Form factors are the definition of motherboards’ sizes and power supply; therefore, some form factors might not be possible for some specific socket, when the space and the power is insufficient. Below is the most popular form factors for the best AMD motherboard for gaming:
- ATX: the most popular form factor introduced by Intel, which looks like a golden ratio rectangle.
- ITX: An alternative to ATX, but not as popular
- Mini-ITX: The squared form factor, introduced to reduce significantly the size of the computer but still maintaining the performance and cooling capabilities.
- EATX: The form factor made for servers, racks, etc. This is usually bigger than ATX and features a more effective cooling solution.
6. Additional features
- Cooling system: Usually comes with thermal pad and heatsink or fans to help contribute to the cooling process. Alternate cooling solutions are highly recommended for intense gaming and content creating tasks.
- Monitor connectivity: Includes the supports for HDMI and DisplayPort. HDMI is more common, popular and easy to set up. In contrast, DisplayPort gives us more flexible connection capability, higher resolutions at higher frame rates.
- Wi-Fi and Ethernet: Ethernet is the essential on motherboards; however, high-end modern motherboards often make it with a built-in WiFi network card for wireless gaming.
Best AMD motherboards for gaming reviews in 2021
1. MSI Performance Gaming AMD X470
MSI Performance Gaming AMD X470 is based on the chipset X470 made by AMD, with the socket AM4, 64GBs of maximum RAM capacity at 2133MHz. It is compatible with the Ryzen 3th and 2nd generation, along with the AMD Athlon.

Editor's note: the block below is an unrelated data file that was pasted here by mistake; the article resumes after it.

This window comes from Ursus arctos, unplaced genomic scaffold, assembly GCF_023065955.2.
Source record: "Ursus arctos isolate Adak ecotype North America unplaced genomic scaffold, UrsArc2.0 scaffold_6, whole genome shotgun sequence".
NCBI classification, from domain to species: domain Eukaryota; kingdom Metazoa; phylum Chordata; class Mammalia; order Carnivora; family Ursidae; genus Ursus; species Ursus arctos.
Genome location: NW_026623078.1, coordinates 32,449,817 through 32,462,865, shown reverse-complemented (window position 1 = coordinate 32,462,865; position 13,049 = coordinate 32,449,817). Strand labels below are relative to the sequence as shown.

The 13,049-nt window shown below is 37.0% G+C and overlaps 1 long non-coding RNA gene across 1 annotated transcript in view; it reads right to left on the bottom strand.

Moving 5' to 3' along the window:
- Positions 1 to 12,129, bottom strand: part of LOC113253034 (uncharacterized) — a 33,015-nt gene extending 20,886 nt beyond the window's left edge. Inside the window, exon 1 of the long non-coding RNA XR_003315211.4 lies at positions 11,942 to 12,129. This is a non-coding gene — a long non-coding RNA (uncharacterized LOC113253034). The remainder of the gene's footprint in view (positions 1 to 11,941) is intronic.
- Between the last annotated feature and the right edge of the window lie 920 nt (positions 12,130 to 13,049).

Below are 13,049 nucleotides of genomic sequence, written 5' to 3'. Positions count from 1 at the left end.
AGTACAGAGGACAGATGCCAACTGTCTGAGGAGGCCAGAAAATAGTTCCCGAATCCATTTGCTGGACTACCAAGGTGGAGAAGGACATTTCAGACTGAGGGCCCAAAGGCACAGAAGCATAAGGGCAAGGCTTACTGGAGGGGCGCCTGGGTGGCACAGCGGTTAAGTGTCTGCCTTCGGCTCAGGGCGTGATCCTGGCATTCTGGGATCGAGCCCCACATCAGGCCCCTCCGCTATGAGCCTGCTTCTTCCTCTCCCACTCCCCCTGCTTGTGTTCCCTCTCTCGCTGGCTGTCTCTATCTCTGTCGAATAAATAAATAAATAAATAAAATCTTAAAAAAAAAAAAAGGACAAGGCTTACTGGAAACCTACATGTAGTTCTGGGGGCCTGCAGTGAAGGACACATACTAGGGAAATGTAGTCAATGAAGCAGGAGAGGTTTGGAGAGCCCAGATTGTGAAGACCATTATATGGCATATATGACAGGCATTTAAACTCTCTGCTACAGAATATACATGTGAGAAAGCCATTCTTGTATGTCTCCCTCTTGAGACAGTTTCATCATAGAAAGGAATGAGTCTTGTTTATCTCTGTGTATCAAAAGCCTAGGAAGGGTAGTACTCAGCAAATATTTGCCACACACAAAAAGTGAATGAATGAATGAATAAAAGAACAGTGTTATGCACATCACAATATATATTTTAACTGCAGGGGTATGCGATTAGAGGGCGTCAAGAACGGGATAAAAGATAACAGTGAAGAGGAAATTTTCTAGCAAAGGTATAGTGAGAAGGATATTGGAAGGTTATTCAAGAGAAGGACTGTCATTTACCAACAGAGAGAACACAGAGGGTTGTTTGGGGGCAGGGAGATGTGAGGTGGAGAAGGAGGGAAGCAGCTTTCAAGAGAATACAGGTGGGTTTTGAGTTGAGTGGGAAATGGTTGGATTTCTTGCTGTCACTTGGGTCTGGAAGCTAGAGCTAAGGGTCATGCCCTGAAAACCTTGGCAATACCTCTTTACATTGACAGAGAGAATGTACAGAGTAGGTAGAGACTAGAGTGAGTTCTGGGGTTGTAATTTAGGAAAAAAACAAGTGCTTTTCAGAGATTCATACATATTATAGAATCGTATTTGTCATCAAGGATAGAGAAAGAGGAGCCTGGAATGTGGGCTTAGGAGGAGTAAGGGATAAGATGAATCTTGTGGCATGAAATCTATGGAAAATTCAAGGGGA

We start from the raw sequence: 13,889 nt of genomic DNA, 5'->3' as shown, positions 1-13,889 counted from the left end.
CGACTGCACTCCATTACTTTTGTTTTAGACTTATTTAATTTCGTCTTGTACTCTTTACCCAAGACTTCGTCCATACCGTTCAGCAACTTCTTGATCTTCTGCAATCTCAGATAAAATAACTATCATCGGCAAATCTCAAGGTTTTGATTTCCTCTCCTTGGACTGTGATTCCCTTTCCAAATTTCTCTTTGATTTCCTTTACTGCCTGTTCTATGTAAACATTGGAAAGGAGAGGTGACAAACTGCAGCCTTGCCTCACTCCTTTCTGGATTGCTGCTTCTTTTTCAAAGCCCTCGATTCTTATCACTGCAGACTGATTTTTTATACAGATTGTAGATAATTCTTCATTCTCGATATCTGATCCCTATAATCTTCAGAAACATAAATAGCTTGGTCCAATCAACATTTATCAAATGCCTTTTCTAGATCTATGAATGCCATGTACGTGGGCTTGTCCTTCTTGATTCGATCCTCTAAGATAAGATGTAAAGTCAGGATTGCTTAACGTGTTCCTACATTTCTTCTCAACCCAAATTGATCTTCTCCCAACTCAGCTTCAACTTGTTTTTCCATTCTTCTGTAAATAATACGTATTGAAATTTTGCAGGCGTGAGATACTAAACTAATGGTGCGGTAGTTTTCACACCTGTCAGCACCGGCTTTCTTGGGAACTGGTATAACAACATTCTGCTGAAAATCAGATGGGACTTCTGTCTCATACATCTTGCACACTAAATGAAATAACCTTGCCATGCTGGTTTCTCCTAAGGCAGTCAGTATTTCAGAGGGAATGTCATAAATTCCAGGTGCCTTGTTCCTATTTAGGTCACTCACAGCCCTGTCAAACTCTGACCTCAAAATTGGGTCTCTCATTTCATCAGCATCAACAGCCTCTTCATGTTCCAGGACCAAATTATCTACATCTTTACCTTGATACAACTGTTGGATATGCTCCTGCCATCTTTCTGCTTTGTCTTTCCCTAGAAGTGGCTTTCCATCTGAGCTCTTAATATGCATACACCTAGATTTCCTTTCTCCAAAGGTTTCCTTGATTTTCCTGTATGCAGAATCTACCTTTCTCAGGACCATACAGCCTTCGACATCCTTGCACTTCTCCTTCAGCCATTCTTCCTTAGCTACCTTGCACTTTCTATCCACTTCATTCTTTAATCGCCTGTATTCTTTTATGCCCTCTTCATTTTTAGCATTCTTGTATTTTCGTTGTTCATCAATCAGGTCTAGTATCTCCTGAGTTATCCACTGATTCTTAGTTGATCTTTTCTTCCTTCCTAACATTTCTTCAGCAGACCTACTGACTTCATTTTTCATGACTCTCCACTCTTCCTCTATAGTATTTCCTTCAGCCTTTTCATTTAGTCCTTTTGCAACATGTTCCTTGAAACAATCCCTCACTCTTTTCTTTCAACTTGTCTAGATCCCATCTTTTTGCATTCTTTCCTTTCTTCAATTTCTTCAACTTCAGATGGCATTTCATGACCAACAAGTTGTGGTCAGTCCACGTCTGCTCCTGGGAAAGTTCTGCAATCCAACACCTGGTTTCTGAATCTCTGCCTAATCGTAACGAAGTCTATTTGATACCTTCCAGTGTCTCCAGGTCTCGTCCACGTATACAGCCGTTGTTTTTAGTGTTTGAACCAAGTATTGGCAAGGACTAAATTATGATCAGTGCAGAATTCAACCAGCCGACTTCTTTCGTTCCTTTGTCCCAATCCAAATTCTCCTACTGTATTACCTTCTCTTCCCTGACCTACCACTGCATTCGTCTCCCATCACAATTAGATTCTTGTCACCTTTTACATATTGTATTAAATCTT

The motherboard is made by MSI for real gaming experience; therefore, it is turbo boosted with lots of features: the Turbo M.2 SSD for even faster drives’ speed, AMD storemi technology, and AMD turbo USB 3.2 Gen 2 for faster external drives. The mainboard itself boosts the power up to support the core more and provide better performance.
The Mystic Light and Mystic Light Syncing are probably the most highlighted features of the motherboard, supporting 7 colors and 7 effects with one single click. The last thing about the motherboard is the capability of overclocking. When it’s overclocked the RAM can run at the ridiculously high speed of 4133MHz.
- 2133MHz of RAM + 4 slots – 4133MHz if overclocked
- Turbo M.2 SSD
- AMD storemi
- AMD turbo USB 3.2
- Mystic Light and Mystic Light Syncing
2. ASUS ROG Strix B550-F Gaming
We would like to introduce the first B550 motherboard today, the ASUS ROG Strix B550-F Gaming. B500 chipset is the most advanced chipsets for gaming made by AMD.
The motherboard is a combination of high performance power, lighting speed and extending capacity. It features an AM4 socket, of course, 128GBs of maximum capacity for 4400MHz DDR4 memory, and PCIe 4.0. You heard me right, PCIe 4.0.
First of all, in terms of power, the technology named 12+2 DrMOS power stages with high-quality alloy chokes for the best reliability. The Optimized Thermal Solution includes the fanless VRM and chipset heatsink with ASUS Stack Cool 3+.
The motherboard is packed with the On-board Wi-Fi 6 network card, 2.5G LAN card with LANGuard technology, preventing the motherboard from going to a really high voltage that could cause damage. It supports HDMI 2.1, DisplayPort 1.2, PCIe 4.0, M.2 interfaces, and finally Thunderbolt 3 connections. Finally, the RGB lighting is beautiful and customizable.
- B550 premium chipset.
- 4400MHz of DDR4 memory, 128GBs of maximum capacity.
- HDMI 2.1 + DisplayPort 1.2 + PCIe 4.0 x 4 + M.2.
- USB 3.2 + Thunderbolt 3.
- 12+2 DrMOS power stages.
- ASUS Stack Cool 3+
3. Gigabyte X570 AORUS Elite
Gigabyte X570 AORUS Elite is branded AORUS, which is a premium branch of the Gigabyte motherboard manufacturer, with ATX size for the best performance and building solutions. The mainboard supports 4 dual-channel ECC unbuffered DDR4 RAM slots at 2133MHz.
As for cooling, it supports a true 12 phase digital VRM, extended VRM heatsink and thermal guard for PCIe slots. It has Realtek ALC1200 built-in as an audio card, Front USB type-C slots and RGB Fusion 2.0. Order this mainboard now, you have options on Amazon to buy a combo with the processor, the thermal paste, and the gaming keyboard for a reduced price, so be sure to check that out
- AORUS branded.
- 4 x 2133MHz RAMs.
- 12 phase digital VRM + extended VRM heatsink.
- Thermal guard for PCIe.